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An oversupply of fine violins in the future?


andrewuy
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When I think of all the famous players who passed away, and still survived by their violins, I also think that most of us here, will also be survived by our own violin(s) long after we are 6 feet underground. So with the luthiers, all of them are survived by their fine works. Before, when people do not know how to preserve them, many of the fine works were damaged. But now, people in general know more how to care for their instruments, and as expected, more will survive through time. Luthiers nowadays are also producing vast amounts of fine violins. Every year, these productions keep accumulating, and since most of these fine instruments are going to last for a hundred or more years, do you think there will eventually be an oversupply of fine violins? By then, I can speculate that the old Italians' price is going to soar higher and higher, not necessarily for its utility value, but more for its historical value. It is quite unfortunate for the present and future luthiers not to be given their proper credit not because their work is not good, but because there are simply too many good works. And due to its oversupply, I can also see that prices most probably is going to get lower and lower. And most probably, there will be no future for the factory produced violins. Any thoughts on this?

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In my opinion there's not much danger of an oversupply of fine violins, because there are plenty of people ready to buy the good ones the minute they come into their price bracket. I'm glad to see that there appear to be increasing numbers of makers providing good affordable (not cheap) instruments which I hope will take increasing sales from the lower middle end of the antique violin market, where in my opinion there are currently lots of violins which are not worth their asking price (say $5K to $12K?) as musical instruments. If you want to buy these antiques just because they're old, well, that's fine.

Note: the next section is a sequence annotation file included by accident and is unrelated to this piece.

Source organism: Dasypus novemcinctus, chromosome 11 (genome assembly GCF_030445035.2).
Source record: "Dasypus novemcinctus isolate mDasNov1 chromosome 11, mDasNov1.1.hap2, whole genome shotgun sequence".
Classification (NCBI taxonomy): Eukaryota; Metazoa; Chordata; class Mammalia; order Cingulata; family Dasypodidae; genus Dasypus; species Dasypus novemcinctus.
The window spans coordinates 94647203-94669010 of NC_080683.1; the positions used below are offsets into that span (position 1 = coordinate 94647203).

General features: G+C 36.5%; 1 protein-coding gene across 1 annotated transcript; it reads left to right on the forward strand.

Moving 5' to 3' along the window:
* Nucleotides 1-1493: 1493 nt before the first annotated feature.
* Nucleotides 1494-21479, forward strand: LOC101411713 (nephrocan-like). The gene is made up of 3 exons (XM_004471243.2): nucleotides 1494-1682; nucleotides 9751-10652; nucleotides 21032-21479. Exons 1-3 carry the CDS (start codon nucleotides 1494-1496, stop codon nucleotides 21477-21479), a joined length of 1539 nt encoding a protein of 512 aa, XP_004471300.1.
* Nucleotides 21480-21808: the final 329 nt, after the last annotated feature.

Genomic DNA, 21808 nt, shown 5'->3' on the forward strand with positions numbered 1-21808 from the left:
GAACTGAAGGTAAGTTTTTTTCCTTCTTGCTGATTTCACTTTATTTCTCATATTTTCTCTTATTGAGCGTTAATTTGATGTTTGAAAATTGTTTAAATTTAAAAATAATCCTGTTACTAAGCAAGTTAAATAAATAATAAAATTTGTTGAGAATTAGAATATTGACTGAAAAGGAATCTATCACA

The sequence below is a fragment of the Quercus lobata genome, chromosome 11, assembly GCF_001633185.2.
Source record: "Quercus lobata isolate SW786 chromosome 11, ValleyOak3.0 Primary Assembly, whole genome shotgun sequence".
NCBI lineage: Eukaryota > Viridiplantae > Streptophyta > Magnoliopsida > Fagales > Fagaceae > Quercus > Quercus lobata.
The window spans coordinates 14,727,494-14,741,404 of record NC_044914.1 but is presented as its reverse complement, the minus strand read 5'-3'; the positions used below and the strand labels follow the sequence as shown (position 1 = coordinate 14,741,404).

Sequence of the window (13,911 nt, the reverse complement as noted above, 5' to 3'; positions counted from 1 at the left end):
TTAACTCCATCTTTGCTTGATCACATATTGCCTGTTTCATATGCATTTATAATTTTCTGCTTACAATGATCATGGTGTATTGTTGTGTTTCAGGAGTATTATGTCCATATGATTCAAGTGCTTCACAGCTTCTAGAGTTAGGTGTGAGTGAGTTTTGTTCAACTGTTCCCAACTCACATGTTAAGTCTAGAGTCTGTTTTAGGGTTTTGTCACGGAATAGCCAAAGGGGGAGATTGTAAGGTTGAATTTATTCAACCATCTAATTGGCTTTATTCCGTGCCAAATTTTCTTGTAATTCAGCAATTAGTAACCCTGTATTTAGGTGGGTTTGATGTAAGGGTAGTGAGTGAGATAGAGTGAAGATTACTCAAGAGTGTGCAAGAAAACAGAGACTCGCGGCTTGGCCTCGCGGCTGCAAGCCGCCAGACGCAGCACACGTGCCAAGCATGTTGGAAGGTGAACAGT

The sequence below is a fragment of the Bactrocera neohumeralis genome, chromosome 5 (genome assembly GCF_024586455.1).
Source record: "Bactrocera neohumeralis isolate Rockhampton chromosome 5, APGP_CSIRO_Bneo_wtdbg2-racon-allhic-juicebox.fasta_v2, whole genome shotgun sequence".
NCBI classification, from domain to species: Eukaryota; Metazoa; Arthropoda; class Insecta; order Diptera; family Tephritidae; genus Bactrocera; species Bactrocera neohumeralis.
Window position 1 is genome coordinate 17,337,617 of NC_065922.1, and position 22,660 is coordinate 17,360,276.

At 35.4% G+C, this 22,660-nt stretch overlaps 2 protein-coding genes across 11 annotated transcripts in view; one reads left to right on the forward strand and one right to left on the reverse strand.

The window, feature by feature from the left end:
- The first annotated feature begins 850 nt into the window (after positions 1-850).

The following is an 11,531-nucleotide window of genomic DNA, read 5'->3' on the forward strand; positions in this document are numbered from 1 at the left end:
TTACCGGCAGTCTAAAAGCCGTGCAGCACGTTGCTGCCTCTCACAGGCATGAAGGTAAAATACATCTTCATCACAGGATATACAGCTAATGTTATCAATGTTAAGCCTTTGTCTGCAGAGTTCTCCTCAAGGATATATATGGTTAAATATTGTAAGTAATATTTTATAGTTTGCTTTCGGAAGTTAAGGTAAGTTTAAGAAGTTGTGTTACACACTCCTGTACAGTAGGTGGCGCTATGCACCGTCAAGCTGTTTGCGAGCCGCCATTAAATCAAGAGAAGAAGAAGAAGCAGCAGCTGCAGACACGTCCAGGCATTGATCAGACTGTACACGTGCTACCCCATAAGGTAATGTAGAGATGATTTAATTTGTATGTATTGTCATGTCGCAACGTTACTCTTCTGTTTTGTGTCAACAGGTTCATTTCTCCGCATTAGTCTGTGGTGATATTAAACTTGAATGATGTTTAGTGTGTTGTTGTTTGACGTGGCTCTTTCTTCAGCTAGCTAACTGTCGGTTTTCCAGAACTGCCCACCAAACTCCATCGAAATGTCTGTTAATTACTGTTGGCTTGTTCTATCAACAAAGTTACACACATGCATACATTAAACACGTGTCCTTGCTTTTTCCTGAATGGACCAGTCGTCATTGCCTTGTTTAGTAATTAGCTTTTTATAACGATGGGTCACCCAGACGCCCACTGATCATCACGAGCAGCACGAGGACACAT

I suspect if you run population increase against luthier increase, you may find that there will always be a shortage of good instruments until we get population in check.

Max

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quote:

Originally posted by andrewuy:

...Since most of these fine instruments are going to last for a hundred or more years, do you think there will eventually be an oversupply of fine violins?

One can only hope. laugh.gif

I think most statistics show school orchestra programs and membership on the rise, so factory-made instruments should be in demand as they have been for the past 100+ years.

-Aman

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Look at all of the Supply and Demand variables to the equation: